Avert your eyes, John Calipari. The basketball schools, as it turns out, are apparently football schools now, too. Kansas, Kentucky, North Carolina and Duke, the four winningest programs in men’s college basketball history, are all 3-0 in football — which has never happened before. (UCLA and Indiana, both top-10 in hoops wins, are also 3-0 in football.)

Kansas is hosting Duke on Saturday in a “College GameDay”-worthy event — ESPN whiffed by not picking Lawrence, by the way — that isn’t basketball. How cool is that? The question now is whether all (or any) of the hardwood bluebloods are for real in football. Only No. 8 Kentucky is ranked, although UNC and Kansas are receiving votes, so are we witnessing a blip or the beginning of something here?

Who better to investigate a football uprising than The Athletic’s trio of basketball scribes stationed near Lawrence, Lexington and Tobacco Road?


How did they get here?

Kansas: ??After botched hire after botched hire in the post-Mark Mangino era, Kansas finally found a quality coach in Lance Leipold. What he has done is reminiscent of how Mangino won: find some hidden gems in recruiting, sound coaching to limit mistakes made on both sides of the ball, some creativity on offense and then nail the quarterback position.

In addition to some of the terrible hires — Charlie Weis and Les Miles were the belles of the (ineptitude) ball — the Jayhawks haven’t been able to find a QB since Todd Reesing. Mangino had some legitimate NFL players. Aquib Talib and Chris Harris Jr. were two of the best cornerbacks in the NFL in their primes. But the Orange Bowl doesn’t happen without Reesing, known in at least one KU-centric circle as “Todd the God.” In defense of the quarterbacks since, they usually were operating under duress because of poor line play. Jalon Daniels is a star, and he’s operating behind what appears to be a quality offensive line. KU ranks second nationally in rushing yards per play, and Daniels has yet to be sacked.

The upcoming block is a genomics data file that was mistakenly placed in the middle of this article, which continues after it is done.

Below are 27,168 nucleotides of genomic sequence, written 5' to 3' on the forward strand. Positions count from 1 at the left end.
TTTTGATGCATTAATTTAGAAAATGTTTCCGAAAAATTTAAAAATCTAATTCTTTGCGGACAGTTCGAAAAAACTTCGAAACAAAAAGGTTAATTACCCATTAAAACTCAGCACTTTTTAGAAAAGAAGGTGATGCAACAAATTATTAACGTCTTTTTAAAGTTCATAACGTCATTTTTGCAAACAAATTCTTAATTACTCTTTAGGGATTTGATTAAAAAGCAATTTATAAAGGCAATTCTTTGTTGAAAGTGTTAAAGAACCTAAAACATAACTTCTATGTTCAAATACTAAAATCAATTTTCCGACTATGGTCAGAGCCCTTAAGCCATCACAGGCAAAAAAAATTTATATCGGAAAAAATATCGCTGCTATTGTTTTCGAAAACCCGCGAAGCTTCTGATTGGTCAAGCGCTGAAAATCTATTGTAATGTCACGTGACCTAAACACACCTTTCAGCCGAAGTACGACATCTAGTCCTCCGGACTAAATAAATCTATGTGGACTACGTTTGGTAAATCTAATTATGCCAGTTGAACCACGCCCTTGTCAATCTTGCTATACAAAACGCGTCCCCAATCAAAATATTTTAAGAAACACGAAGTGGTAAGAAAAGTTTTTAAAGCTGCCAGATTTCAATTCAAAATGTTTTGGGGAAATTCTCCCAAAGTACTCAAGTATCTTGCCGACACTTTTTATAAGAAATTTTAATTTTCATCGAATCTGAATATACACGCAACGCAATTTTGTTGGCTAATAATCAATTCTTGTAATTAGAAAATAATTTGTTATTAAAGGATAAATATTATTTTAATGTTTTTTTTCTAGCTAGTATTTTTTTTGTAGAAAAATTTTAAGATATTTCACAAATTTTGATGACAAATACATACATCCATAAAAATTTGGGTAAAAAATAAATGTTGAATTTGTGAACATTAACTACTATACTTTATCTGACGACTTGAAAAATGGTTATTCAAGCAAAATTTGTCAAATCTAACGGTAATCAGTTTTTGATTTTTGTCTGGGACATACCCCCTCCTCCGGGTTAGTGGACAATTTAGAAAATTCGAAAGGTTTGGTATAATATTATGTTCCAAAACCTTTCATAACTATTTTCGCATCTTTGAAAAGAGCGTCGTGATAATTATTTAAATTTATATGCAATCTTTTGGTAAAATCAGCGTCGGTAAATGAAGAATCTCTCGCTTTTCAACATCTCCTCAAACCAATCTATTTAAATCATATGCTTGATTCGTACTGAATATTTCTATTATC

The hope this year was that Kansas could win a few games and at least be competitive in the rest. Leipold expedited the process by crushing the transfer market, signing the 21st-best transfer class according to 247Sports. That’s a luxury Mangino didn’t have in his day. Between Daniels, the transfers, the coaching and this offensive line, there’s hope that Leipold just may have Kansas ahead of schedule. Leipold’s wide zone blocking scheme is working, and the play-calling is bold and creative. Just look at this play on a crucial fourth down against Houston.

This level of execution has just been absent for years. KU had two road wins post-Mangino under its next five coaches. Leipold already has three, with the back-to-back roadies at West Virginia and Houston actually earning KU’s football team votes in the AP Top 25. Like real votes. Not someone just trying to be funny.

The highlight thus far was the OT win at West Virginia. The Jayhawks blew a lead late, and in past years, they would take the moral victory of actually being competitive and expect a loss was inevitable. But Daniels and this offense are something entirely different. Daniels led a five-play scoring drive to take the lead, and then Cobee Bryant ended the game with a pick-six. And while West Virginia is probably one of the worst teams in the Big 12, Houston was the preseason AAC favorite. And a Big 12 road win, no matter the opponent, is an accomplishment. Especially at Kansas. So those are two legit wins for the Jayhawks, and here we are with real hope for the worst Power 5 football program of the past decade. Give Leipold a lifetime contract. Seriously.